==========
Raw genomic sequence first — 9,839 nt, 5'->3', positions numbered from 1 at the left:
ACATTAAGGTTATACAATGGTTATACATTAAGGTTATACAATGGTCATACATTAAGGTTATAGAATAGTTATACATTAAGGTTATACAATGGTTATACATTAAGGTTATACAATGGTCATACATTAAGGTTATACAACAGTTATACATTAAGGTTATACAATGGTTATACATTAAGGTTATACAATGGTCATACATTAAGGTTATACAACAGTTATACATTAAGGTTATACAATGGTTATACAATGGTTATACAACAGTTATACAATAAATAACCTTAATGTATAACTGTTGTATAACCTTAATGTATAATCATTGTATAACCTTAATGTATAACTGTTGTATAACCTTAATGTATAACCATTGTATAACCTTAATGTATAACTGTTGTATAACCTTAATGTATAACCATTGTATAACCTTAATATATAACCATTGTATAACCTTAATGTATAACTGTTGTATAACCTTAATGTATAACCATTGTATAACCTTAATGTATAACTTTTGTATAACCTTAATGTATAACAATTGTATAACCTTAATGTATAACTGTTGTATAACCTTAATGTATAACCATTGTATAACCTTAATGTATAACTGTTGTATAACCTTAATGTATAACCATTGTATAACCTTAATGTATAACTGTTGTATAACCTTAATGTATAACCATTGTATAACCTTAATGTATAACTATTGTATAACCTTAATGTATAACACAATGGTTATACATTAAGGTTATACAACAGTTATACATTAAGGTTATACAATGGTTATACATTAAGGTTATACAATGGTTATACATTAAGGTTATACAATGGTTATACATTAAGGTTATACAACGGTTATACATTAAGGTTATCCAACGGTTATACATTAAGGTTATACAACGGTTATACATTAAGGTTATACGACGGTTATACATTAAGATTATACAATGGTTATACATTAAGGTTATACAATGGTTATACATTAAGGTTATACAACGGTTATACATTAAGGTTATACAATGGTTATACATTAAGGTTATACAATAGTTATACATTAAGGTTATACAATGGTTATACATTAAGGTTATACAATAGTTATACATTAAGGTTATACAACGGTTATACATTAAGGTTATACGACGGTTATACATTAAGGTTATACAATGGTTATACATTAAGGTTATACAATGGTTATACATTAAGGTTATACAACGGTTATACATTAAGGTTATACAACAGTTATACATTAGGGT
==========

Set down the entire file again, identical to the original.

Raw genomic sequence first — 9,839 nt, 5'->3', positions numbered from 1 at the left:
ACATTAAGGTTATACAATGGTTATACATTAAGGTTATACAATGGTCATACATTAAGGTTATAGAATAGTTATACATTAAGGTTATACAATGGTTATACATTAAGGTTATACAATGGTCATACATTAAGGTTATACAACAGTTATACATTAAGGTTATACAATGGTTATACATTAAGGTTATACAATGGTCATACATTAAGGTTATACAACAGTTATACATTAAGGTTATACAATGGTTATACAATGGTTATACAACAGTTATACAATAAATAACCTTAATGTATAACTGTTGTATAACCTTAATGTATAATCATTGTATAACCTTAATGTATAACTGTTGTATAACCTTAATGTATAACCATTGTATAACCTTAATGTATAACTGTTGTATAACCTTAATGTATAACCATTGTATAACCTTAATATATAACCATTGTATAACCTTAATGTATAACTGTTGTATAACCTTAATGTATAACCATTGTATAACCTTAATGTATAACTTTTGTATAACCTTAATGTATAACAATTGTATAACCTTAATGTATAACTGTTGTATAACCTTAATGTATAACCATTGTATAACCTTAATGTATAACTGTTGTATAACCTTAATGTATAACCATTGTATAACCTTAATGTATAACTGTTGTATAACCTTAATGTATAACCATTGTATAACCTTAATGTATAACTATTGTATAACCTTAATGTATAACACAATGGTTATACATTAAGGTTATACAACAGTTATACATTAAGGTTATACAATGGTTATACATTAAGGTTATACAATGGTTATACATTAAGGTTATACAATGGTTATACATTAAGGTTATACAACGGTTATACATTAAGGTTATCCAACGGTTATACATTAAGGTTATACAACGGTTATACATTAAGGTTATACGACGGTTATACATTAAGATTATACAATGGTTATACATTAAGGTTATACAATGGTTATACATTAAGGTTATACAACGGTTATACATTAAGGTTATACAATGGTTATACATTAAGGTTATACAATAGTTATACATTAAGGTTATACAATGGTTATACATTAAGGTTATACAATAGTTATACATTAAGGTTATACAACGGTTATACATTAAGGTTATACGACGGTTATACATTAAGGTTATACAATGGTTATACATTAAGGTTATACAATGGTTATACATTAAGGTTATACAACGGTTATACATTAAGGTTATACAACAGTTATACATTAGGGT